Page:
Graphic image of a single chromosome lit up in bright blue against a dark background.

Photo by Graphic Compressor, Shutterstock.

Stanford Medicine Scope - September 21st, 2017 - by Erin Digitale

One of the big challenges of raising a child with developmental disabilities is the struggle to predict the future: How much will the child be capable of learning? What kind of support will he need? What abilities will she have in the long term?

In new research published this week in the Proceedings of the National Academy of Sciences, a Stanford-led team has shown that early brain scans may help answer these future-oriented questions for children with fragile X syndrome, the most common genetic cause of developmental disabilities and autism. Ultimately, some children with fragile X have more severe impairments than others, but in early life it's hard to tell how any individual child will progress.

To help provide earlier guidance to families and caregivers, neurodevelopmental disorder experts Allan Reiss, MD, Jennifer Bruno, PhD, and their colleagues examined a group of boys with fragile X. (Because of how fragile X syndrome is inherited, girls are usually much less severely affected, so studies of the disease tend to focus on one sex.) In 2014, the team found that applying a new method of data analysis to anatomical data from MRI scans taken around age 3 could be used to divide fragile X boys into two groups with lower and higher levels of cognitive and behavioral functioning.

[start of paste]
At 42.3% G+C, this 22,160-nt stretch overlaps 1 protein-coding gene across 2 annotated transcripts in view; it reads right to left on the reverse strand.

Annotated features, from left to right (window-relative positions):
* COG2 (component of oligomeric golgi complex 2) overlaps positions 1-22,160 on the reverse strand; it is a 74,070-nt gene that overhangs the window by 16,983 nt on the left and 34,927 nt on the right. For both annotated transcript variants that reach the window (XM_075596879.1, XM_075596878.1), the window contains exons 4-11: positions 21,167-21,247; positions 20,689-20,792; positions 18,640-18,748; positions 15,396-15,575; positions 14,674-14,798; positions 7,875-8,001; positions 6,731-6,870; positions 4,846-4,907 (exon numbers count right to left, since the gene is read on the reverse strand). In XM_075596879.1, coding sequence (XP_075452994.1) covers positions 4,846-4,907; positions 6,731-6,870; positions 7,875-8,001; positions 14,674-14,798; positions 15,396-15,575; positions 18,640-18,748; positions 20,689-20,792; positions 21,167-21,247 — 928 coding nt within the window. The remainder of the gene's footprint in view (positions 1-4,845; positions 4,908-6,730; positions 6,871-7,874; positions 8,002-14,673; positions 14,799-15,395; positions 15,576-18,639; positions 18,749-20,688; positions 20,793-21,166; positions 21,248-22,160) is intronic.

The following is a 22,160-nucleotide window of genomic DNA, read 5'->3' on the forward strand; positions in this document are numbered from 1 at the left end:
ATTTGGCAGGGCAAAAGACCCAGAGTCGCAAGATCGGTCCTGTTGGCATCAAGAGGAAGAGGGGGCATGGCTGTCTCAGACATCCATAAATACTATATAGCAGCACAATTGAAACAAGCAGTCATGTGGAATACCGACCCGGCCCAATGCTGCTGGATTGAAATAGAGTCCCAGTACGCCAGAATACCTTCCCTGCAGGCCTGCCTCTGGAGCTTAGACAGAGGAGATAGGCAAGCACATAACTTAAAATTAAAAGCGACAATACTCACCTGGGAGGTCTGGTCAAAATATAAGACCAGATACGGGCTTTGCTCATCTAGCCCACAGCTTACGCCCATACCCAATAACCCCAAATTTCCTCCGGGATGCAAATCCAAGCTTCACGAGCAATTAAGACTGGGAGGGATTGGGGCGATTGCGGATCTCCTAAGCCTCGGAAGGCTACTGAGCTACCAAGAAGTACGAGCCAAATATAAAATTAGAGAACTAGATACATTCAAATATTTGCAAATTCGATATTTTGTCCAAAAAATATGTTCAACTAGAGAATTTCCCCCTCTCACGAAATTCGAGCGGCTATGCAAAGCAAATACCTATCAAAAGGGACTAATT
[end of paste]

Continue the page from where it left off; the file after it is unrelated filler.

In the new study, the team followed up on the same boys, conducting repeat MRIs around age 5. They could still pick out the same two groups from the brain-scan data, and the higher-functioning children still had better adaptive functioning and cognition and less severe symptoms of autism at age 5.

The longitudinal study design increased the researchers' confidence in the predictive value of early brain scans. Importantly, membership in the two groups stayed stable: of 41 children scanned at ages 3 and 5, 16 were originally classified as higher-functioning, and all of them remained in this group. Of those in the lower-functioning group at age 3, four moved up to the higher-functioning group by age 5; the others remained lower-functioning.

"These results confirm the presence of two longitudinally defined, neuroanatomically distinct subgroups that are associated with clinically relevant phenotypes among young boys with fragile X syndrome," the scientists write in their paper's conclusion. "This information may be utilized to predict outcomes and guide design of targeted therapies for individuals with FXS."

Originally published at Stanford Medicine Scope Blog